Digital Enclosure and Colonial Technology Travel: Safe Cities from Xinjiang to Kuala Lumpur

In his award-winning book, Terror Capitalism, anthropologist Darren Byler considers how the ubiquity of pass-book systems, webs of biometric surveillance, urban banishment and mass internment camps have reshaped human experience among native Uyghurs and Han settler-colonizers in Northwest China. His current research follows up on the argument of his first book, In the Camps, to consider how contemporary capitalism and colonialism travel through digital infrastructural systems from China to Malaysia and affect Rohingya and other stateless populations in Kuala Lumpur. Drawing on ethnographic fieldwork in Xinjiang and Malaysia, this talk will show how digital infrastructures combined with state-corporate enforcement of technological counterterrorism to produce new forms of Muslim enclosure, labor extraction, and, ultimately, a subtraction of life itself. He particularly attends to the experiences of youth, including a North American international student—who was made the primary target of state violence—and how they cope with novel forms of unfreedom. By tracing the political and economic stakes of emergent technopolitical systems, the talk demonstrates how state-directed capitalist dispossession is co-constructed with relations of domination that have global implications.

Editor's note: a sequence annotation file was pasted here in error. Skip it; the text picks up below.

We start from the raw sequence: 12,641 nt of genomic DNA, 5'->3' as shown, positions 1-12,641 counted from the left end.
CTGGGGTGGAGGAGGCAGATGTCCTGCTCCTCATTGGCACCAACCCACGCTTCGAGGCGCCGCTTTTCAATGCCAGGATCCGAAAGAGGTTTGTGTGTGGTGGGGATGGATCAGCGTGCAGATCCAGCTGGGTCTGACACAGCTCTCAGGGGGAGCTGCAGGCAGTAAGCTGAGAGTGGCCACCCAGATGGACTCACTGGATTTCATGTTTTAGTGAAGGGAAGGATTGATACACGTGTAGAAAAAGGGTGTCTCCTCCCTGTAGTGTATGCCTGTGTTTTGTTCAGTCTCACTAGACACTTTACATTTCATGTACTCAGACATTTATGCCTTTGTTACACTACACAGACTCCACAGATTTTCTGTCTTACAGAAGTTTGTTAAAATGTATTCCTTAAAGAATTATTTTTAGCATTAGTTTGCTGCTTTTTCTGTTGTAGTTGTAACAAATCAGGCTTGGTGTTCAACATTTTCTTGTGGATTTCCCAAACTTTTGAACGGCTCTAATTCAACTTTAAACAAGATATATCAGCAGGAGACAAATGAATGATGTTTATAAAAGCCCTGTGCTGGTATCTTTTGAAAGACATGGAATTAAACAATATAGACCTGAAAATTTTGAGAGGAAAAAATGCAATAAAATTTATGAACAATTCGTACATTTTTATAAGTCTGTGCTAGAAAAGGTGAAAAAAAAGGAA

Michael Laffan | Paula Chow Professor of Int'l and Regional Studies; Professor of History, Princeton University

Darren Byler | Assistant Professor of International Studies, Simon Fraser University, Vancouver, British Columbia

Angela Ke Li | Fung Global Fellow 2023-24


February 22, 2024


4:30 p.m.


Julis Romo Rabinowitz Building, A17


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